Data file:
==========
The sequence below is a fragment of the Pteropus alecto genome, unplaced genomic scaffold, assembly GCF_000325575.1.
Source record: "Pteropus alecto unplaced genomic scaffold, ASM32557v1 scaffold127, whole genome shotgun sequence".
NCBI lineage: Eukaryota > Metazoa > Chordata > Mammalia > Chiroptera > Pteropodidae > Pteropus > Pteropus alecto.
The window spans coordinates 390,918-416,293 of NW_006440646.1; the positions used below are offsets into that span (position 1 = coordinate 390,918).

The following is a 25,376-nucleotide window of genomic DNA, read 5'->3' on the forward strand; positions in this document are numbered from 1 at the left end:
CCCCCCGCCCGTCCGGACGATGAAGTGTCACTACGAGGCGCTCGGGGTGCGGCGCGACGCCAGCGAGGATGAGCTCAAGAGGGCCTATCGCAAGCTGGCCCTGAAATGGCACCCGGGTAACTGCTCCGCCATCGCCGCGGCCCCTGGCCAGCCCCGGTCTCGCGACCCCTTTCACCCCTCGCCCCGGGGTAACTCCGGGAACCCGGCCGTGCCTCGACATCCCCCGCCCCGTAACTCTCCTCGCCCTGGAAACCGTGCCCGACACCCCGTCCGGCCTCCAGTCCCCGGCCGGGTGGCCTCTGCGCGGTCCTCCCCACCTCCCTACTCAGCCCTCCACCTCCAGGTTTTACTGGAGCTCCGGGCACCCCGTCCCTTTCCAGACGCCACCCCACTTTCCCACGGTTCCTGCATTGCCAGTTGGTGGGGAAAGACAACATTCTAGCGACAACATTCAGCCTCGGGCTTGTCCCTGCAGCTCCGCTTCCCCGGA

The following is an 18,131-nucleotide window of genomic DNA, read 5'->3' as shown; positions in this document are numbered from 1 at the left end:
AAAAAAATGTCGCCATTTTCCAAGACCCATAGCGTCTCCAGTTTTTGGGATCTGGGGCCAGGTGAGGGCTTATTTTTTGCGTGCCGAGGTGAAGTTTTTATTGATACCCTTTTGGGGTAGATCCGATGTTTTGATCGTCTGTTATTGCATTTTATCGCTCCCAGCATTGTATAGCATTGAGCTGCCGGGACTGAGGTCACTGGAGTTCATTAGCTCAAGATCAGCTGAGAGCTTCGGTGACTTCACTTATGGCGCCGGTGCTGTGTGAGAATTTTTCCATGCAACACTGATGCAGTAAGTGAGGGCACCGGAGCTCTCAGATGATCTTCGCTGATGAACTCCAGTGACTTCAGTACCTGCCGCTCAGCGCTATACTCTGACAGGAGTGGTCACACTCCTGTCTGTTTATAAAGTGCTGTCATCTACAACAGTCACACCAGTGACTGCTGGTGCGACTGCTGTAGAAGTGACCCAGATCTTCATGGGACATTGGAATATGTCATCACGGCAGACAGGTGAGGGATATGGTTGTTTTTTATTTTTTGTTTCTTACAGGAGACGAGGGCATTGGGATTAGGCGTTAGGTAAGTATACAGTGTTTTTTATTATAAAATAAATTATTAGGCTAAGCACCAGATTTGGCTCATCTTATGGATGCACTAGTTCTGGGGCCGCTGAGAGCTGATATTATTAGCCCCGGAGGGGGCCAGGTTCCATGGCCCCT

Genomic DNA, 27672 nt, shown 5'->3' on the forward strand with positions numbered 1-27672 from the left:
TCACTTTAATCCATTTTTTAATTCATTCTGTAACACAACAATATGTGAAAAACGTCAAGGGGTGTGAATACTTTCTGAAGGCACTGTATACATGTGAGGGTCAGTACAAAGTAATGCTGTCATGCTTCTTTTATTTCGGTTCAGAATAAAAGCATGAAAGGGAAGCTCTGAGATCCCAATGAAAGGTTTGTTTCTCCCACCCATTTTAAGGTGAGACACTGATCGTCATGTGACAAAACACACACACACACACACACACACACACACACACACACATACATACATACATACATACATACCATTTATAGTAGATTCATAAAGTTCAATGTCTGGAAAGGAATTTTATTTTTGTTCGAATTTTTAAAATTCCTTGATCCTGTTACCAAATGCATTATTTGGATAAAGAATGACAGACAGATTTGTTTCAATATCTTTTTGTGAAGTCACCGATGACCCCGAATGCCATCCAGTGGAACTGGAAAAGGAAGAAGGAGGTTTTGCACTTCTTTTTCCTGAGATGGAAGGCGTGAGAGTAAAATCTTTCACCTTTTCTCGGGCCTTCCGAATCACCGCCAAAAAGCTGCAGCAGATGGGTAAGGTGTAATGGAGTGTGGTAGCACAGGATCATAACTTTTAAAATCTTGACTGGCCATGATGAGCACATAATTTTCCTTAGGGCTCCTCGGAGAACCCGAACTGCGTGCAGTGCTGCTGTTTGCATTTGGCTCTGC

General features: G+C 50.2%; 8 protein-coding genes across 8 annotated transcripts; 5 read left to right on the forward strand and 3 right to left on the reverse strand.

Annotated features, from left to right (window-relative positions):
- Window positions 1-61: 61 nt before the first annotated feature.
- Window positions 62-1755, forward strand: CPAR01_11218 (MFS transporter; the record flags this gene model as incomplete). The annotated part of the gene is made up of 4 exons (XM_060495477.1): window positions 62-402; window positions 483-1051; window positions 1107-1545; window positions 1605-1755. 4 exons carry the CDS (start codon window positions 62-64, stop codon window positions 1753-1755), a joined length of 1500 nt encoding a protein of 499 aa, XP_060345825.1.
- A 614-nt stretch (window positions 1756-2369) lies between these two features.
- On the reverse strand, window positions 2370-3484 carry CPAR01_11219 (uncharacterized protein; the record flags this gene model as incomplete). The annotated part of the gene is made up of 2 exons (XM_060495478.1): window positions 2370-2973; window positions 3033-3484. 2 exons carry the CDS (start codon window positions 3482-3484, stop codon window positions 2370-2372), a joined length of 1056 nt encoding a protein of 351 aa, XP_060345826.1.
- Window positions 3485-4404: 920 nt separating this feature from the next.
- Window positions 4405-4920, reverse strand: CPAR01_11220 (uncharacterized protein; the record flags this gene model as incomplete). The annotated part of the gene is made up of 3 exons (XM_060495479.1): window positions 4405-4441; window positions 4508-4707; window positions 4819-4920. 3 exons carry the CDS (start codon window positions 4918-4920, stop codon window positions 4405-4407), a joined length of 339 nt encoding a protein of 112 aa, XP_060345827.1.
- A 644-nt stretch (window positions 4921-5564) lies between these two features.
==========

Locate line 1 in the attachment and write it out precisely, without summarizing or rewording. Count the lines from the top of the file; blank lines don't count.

The sequence below is a fragment of the Pteropus alecto genome, unplaced genomic scaffold, assembly GCF_000325575.1.